So employers need to adjust their expectations to align with reality. Either they need to get ready to offer and pay a huge amount of money to attract the really skilled marketers that could easily be doing something on their own, or they need to lower their requirements for previous experience all the way down to 0. Being willing to work with brand new marketers will bring overall better results for companies that are unable to do any marketing because they are holding out for an employee that they are never going to find, because at least they will get some work done and within a short period of time the brand new marketer will be a marketer with a bit of experience.
I have read the advice that you should start a blog as a way to practice your marketing skills and to have a project and a body of work that you can point to during interviews with employers to show what you can do and what you have accomplished. It can act as job experience, except it's for yourself and without any pay. That is at least partially what I am doing with this blog. I am hoping that I will either attract a recruiter or a decision maker within a company that is looking for a digital marketer or I will at least have some work and results to bring up in a job interview.
But the paradox shows up here. If the blog is not having much in the way of results, then employers may not want to hire me just yet. They might want me to come back when I've accomplished something. But as soon as my blog becomes a success, right when employers would be fighting to hire me, I would just be entering the place where I could make enough money through my blog to provide enough income to support myself.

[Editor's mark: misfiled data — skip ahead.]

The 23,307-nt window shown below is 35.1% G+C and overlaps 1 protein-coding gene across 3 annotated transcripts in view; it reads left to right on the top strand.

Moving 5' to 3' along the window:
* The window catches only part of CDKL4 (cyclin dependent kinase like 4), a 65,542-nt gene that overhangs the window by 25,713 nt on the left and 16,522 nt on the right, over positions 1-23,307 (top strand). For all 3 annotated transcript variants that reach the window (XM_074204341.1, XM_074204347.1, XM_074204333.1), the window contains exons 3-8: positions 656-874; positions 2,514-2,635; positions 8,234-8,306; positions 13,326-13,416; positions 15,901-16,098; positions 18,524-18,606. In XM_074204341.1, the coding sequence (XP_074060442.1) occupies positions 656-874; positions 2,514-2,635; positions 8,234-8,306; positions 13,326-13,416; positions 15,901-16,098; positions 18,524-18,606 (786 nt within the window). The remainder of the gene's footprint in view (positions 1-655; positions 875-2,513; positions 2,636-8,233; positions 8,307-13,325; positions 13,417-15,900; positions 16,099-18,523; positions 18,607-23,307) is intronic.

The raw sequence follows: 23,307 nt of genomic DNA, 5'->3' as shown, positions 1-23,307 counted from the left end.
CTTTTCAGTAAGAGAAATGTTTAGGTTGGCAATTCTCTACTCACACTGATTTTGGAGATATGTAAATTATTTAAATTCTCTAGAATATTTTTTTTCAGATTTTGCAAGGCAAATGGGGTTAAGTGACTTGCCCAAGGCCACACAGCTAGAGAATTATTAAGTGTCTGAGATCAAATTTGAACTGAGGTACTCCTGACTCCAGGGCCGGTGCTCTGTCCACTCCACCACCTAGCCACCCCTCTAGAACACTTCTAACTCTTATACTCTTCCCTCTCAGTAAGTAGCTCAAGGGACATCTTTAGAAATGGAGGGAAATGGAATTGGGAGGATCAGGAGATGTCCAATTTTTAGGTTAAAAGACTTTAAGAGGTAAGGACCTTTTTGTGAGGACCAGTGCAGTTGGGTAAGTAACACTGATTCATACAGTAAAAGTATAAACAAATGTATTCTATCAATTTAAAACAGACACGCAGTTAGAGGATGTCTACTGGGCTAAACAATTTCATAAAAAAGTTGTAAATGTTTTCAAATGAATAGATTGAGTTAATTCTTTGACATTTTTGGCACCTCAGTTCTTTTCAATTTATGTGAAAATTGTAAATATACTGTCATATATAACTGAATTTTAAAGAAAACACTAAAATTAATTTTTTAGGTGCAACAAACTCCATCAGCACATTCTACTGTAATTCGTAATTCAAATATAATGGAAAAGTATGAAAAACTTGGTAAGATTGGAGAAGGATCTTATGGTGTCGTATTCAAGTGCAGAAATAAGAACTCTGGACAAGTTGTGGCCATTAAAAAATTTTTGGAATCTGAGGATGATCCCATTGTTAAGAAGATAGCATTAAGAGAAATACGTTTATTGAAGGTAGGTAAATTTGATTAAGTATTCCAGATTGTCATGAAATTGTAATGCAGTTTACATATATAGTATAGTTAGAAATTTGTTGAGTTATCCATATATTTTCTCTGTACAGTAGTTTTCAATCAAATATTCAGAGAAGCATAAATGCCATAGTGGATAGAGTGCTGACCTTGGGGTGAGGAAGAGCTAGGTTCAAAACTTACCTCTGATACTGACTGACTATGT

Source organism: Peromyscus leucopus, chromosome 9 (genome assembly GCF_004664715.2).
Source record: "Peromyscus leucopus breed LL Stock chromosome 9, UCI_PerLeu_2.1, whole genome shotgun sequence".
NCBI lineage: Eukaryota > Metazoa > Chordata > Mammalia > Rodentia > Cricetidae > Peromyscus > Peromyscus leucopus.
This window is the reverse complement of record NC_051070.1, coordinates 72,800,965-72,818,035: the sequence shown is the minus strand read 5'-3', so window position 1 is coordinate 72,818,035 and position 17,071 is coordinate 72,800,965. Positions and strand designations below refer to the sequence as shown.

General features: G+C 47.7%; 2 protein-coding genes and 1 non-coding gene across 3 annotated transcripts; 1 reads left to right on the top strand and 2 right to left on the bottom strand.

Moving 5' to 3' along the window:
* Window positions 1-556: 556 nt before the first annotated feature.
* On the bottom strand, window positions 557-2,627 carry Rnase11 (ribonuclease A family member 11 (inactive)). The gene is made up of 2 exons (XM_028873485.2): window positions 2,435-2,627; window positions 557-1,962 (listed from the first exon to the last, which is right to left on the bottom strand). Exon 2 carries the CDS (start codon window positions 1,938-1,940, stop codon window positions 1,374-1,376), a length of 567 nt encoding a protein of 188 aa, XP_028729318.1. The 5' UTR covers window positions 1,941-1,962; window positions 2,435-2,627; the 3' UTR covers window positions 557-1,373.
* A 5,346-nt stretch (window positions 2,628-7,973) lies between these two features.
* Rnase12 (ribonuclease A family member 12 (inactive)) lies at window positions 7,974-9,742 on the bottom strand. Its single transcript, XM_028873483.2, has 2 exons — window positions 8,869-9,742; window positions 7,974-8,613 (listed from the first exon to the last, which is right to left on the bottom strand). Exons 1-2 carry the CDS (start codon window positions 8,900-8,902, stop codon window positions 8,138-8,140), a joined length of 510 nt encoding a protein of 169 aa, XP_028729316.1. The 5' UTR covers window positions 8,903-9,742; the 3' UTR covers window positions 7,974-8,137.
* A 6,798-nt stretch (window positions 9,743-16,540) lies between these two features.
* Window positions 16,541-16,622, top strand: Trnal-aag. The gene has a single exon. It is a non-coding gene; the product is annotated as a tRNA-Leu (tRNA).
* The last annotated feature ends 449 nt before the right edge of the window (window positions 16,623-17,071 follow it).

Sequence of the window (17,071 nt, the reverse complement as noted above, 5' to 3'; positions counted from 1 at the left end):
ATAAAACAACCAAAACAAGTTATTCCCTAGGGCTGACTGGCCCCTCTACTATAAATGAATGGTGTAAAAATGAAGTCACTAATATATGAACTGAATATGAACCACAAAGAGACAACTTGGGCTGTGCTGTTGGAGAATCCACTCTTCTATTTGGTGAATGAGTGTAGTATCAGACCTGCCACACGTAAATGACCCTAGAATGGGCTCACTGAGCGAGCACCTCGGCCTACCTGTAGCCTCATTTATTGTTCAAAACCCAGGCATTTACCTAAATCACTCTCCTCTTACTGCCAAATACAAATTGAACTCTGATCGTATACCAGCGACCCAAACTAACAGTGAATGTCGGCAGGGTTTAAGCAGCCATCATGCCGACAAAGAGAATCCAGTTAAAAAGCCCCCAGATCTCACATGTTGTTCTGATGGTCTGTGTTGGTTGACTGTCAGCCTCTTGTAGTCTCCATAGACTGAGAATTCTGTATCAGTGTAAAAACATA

Some people who get to that point of income from their blog figure that they could continue to earn that money passively and get a job so that they can add their salary to that figure, and they would end up with pretty big total income. But I don't understand that thinking. The money you make from online owned media assets (blog posts that are ranked and have stable traffic) will continue indefinitely unless something strange happens. You can continue to build digital assets like those and they are all cumulative. You do the work building them only once, but they earn you income potentially forever. Why would you not just keep putting time in on the blog and building your income far higher than you could ever make from an employer (who, remember, needs to take some of the value you create for the business and keep it for themselves so that they can take a salary and make a profit)?
So I'm working on building the blog to get a job, but as soon as the blog is successful enough to get me a job I will not need a job. A paradox. The Skilled Marketer Paradox.
Unless companies are willing to hire brand new marketers or pay much higher salaries to skilled marketers, I see no way for the paradox to be resolved.
What do you think about this paradox? Is there any way for it to be avoided? Is there a reason I have missed why skilled marketers would choose a job over their own profitable projects? Do you think employers provide enough training to new markets or new entrants to the job market? Do you think that at some point there will only be marketing agencies and freelancers providing marketing services because nobody worth anything would take a job for an employer who would call of the shots for them? Let me know in the comments!